Wasn’t Dark Sun, but the time the PCs woke up and realized a mad wizard had switched their brains. A lot of expected shenanigans ensued. Until the wizard decided he didn’t want his old body back. It was the fighter’s body and ripped and badass, plus his knowledge of wizardry. He bragged to the fighter trapped in his body that he wasn’t going to switch. He had everything the fighter had once possessed. The fighter said “Did you forget about the villain who has a 1 million gold coin contract on my head and the woman pursuing me for alimony payments?”
With the limited intel of the fighter body, even if the wizard had knowledge, he would have felt quite locked inside his new body!
I know it depends on DMs and edition rules, but usually when you swap bodies, take a new body etc, you retain your own knowledge, spellcasting, INT, WIS and CHA scores, and use the STR, CON and DEX scores of the host body.
Which has given NPCs since 1E the chance to take younger, healthier bodies to keep themselves alive (Fistandantilus and Daskinor, I’m looking at you!)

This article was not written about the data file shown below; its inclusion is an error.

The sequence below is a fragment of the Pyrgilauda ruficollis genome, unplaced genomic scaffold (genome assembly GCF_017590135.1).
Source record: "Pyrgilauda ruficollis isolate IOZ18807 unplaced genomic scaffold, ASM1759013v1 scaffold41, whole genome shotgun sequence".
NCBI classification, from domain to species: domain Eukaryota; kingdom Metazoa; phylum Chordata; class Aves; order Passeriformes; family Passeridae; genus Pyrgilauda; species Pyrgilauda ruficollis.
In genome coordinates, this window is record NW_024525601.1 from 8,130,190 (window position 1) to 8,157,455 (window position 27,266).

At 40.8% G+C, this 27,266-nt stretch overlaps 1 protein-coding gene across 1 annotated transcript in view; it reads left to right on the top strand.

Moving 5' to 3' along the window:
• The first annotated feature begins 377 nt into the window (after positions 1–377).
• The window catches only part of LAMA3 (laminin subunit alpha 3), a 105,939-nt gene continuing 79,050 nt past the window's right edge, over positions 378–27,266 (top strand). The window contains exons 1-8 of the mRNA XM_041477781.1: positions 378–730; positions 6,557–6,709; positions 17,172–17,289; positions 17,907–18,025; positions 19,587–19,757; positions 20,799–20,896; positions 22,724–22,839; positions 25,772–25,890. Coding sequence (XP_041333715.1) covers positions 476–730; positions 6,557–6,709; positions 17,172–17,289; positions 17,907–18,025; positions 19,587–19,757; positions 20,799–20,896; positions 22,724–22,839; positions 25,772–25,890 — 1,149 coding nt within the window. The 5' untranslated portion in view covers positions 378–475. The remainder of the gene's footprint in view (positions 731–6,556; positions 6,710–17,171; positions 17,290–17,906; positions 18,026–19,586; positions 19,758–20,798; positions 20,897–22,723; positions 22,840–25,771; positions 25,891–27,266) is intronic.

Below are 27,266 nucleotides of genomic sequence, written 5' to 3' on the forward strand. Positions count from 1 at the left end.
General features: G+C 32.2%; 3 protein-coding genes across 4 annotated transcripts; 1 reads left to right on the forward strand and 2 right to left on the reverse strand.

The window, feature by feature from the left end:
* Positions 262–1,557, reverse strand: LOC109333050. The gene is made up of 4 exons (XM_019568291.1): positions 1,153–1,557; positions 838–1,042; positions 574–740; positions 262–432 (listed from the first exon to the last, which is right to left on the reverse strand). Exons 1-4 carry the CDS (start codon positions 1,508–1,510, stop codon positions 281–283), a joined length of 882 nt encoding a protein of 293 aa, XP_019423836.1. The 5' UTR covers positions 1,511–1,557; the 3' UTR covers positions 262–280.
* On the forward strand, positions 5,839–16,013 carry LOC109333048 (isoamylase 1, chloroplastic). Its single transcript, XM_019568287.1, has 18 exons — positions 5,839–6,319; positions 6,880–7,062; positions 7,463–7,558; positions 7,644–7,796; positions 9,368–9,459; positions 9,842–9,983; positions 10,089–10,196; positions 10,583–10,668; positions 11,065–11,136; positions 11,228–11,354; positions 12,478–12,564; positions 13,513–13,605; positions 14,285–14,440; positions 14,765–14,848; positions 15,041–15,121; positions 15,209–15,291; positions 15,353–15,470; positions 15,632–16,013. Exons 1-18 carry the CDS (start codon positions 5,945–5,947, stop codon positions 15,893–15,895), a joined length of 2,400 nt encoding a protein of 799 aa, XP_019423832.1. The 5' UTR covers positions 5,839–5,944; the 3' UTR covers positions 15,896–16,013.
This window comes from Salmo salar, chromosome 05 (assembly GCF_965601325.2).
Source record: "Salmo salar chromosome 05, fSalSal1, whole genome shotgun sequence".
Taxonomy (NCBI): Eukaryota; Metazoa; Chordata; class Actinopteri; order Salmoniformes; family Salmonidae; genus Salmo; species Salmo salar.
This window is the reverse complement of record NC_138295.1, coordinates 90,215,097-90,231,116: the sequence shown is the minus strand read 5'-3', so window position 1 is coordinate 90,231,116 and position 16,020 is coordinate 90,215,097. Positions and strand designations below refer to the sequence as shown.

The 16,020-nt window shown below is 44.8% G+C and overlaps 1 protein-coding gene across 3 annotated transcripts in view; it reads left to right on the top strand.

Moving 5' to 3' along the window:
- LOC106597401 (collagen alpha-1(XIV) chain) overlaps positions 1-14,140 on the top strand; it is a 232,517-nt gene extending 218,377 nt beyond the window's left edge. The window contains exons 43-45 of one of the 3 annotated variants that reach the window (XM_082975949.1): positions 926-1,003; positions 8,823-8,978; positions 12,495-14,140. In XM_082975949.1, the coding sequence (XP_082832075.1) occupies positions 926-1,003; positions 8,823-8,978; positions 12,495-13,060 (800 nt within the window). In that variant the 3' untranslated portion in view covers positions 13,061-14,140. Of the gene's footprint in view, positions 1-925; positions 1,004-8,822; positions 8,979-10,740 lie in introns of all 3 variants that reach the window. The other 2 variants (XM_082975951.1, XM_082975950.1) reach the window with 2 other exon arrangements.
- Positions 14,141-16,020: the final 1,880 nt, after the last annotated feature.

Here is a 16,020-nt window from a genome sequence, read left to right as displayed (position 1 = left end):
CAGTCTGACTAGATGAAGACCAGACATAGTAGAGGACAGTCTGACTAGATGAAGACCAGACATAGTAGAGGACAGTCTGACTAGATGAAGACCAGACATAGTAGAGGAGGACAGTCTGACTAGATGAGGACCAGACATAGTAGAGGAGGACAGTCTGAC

Reminds me of that episode of the Tick when that evil genius got to take over the Tick’s body, and was loving his athleticism.
Had my Silt Pirate/Balican Freebooters and Balican legonare pcs fight in ship to ship combat only to be attacked by giants. Be forced to team up, then get stranded on a island that will soon be covered by the silt when the wind changes.
Time loop in the sacrificial pit. The small caravan was captured by a group of ex-slaves who were cultists of bloody mother-earth. Players had 2 goals on start - escape and breaking time loop.
This team hadn’t experiences in RPG’s so time loop was (IMO in this old times) good option to introduction and rationalization of their activities. After years… maybe not too god. But also this wasn’t normal start so…
Similar to @neujack one, PCs just woke up at their home, with blurred memories about who they are themselves, just when they are being attacked by an hostile group of strange looking individuals.
They fight them out and finally have time to check their surroundings and see that they woke from several ceremonial tombs. They were buried 5.000 years ago as protectors of their king body, and the hostile group were modern grave robbers.